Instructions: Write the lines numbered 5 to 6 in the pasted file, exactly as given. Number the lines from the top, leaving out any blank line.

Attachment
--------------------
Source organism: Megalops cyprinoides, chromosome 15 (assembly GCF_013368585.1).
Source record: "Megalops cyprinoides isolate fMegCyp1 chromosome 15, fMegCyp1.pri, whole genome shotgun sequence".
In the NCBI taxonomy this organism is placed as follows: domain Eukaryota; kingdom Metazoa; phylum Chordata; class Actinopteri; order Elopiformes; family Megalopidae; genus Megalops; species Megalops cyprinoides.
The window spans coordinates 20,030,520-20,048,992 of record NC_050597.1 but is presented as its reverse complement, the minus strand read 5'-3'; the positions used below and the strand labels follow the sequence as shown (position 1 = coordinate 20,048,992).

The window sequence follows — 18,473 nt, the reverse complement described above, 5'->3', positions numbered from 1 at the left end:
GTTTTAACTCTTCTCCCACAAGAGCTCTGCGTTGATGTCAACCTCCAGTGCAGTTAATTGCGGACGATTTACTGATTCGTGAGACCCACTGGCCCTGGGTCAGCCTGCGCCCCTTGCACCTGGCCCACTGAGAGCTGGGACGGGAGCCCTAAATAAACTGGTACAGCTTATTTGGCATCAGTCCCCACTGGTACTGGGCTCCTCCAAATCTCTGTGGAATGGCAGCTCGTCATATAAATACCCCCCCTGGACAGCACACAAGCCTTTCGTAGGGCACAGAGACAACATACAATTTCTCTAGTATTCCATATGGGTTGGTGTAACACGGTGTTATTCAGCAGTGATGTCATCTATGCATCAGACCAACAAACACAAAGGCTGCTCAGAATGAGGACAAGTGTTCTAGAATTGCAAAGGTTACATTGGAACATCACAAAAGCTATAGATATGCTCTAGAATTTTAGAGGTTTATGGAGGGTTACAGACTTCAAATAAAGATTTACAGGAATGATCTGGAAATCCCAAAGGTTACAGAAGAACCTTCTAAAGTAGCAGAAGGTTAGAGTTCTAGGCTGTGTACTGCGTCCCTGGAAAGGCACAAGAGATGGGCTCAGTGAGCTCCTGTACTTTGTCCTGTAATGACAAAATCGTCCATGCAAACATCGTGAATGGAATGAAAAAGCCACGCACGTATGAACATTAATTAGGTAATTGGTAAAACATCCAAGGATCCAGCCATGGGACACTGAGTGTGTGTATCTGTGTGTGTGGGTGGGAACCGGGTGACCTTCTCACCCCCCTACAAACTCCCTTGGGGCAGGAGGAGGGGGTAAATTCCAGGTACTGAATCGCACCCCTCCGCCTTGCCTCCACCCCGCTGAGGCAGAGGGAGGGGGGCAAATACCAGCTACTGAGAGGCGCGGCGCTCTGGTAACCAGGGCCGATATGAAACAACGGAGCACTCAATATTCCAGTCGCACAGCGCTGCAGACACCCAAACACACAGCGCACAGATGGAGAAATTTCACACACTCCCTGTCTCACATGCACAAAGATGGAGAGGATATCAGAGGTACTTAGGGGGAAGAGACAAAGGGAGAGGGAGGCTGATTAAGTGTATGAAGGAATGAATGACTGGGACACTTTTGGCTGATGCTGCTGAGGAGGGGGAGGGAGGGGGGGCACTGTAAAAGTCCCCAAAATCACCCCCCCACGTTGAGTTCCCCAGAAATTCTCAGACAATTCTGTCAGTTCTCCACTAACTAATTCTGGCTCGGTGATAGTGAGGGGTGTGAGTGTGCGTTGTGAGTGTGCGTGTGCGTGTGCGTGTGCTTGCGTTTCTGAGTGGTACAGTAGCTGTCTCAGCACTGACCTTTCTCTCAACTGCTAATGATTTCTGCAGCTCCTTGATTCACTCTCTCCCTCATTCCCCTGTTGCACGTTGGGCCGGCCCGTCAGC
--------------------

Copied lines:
The window sequence follows — 18,473 nt, the reverse complement described above, 5'->3', positions numbered from 1 at the left end:
GTTTTAACTCTTCTCCCACAAGAGCTCTGCGTTGATGTCAACCTCCAGTGCAGTTAATTGCGGACGATTTACTGATTCGTGAGACCCACTGGCCCTGGGTCAGCCTGCGCCCCTTGCACCTGGCCCACTGAGAGCTGGGACGGGAGCCCTAAATAAACTGGTACAGCTTATTTGGCATCAGTCCCCACTGGTACTGGGCTCCTCCAAATCTCTGTGGAATGGCAGCTCGTCATATAAATACCCCCCCTGGACAGCACACAAGCCTTTCGTAGGGCACAGAGACAACATACAATTTCTCTAGTATTCCATATGGGTTGGTGTAACACGGTGTTATTCAGCAGTGATGTCATCTATGCATCAGACCAACAAACACAAAGGCTGCTCAGAATGAGGACAAGTGTTCTAGAATTGCAAAGGTTACATTGGAACATCACAAAAGCTATAGATATGCTCTAGAATTTTAGAGGTTTATGGAGGGTTACAGACTTCAAATAAAGATTTACAGGAATGATCTGGAAATCCCAAAGGTTACAGAAGAACCTTCTAAAGTAGCAGAAGGTTAGAGTTCTAGGCTGTGTACTGCGTCCCTGGAAAGGCACAAGAGATGGGCTCAGTGAGCTCCTGTACTTTGTCCTGTAATGACAAAATCGTCCATGCAAACATCGTGAATGGAATGAAAAAGCCACGCACGTATGAACATTAATTAGGTAATTGGTAAAACATCCAAGGATCCAGCCATGGGACACTGAGTGTGTGTATCTGTGTGTGTGGGTGGGAACCGGGTGACCTTCTCACCCCCCTACAAACTCCCTTGGGGCAGGAGGAGGGGGTAAATTCCAGGTACTGAATCGCACCCCTCCGCCTTGCCTCCACCCCGCTGAGGCAGAGGGAGGGGGGCAAATACCAGCTACTGAGAGGCGCGGCGCTCTGGTAACCAGGGCCGATATGAAACAACGGAGCACTCAATATTCCAGTCGCACAGCGCTGCAGACACCCAAACACACAGCGCACAGATGGAGAAATTTCACACACTCCCTGTCTCACATGCACAAAGATGGAGAGGATATCAGAGGTACTTAGGGGGAAGAGACAAAGGGAGAGGGAGGCTGATTAAGTGTATGAAGGAATGAATGACTGGGACACTTTTGGCTGATGCTGCTGAGGAGGGGGAGGGAGGGGGGGCACTGTAAAAGTCCCCAAAATCACCCCCCCACGTTGAGTTCCCCAGAAATTCTCAGACAATTCTGTCAGTTCTCCACTAACTAATTCTGGCTCGGTGATAGTGAGGGGTGTGAGTGTGCGTTGTGAGTGTGCGTGTGCGTGTGCGTGTGCTTGCGTTTCTGAGTGGTACAGTAGCTGTCTCAGCACTGACCTTTCTCTCAACTGCTAATGATTTCTGCAGCTCCTTGATTCACTCTCTCCCTCATTCCCCTGTTGCACGTTGGGCCGGCCCGTCAGC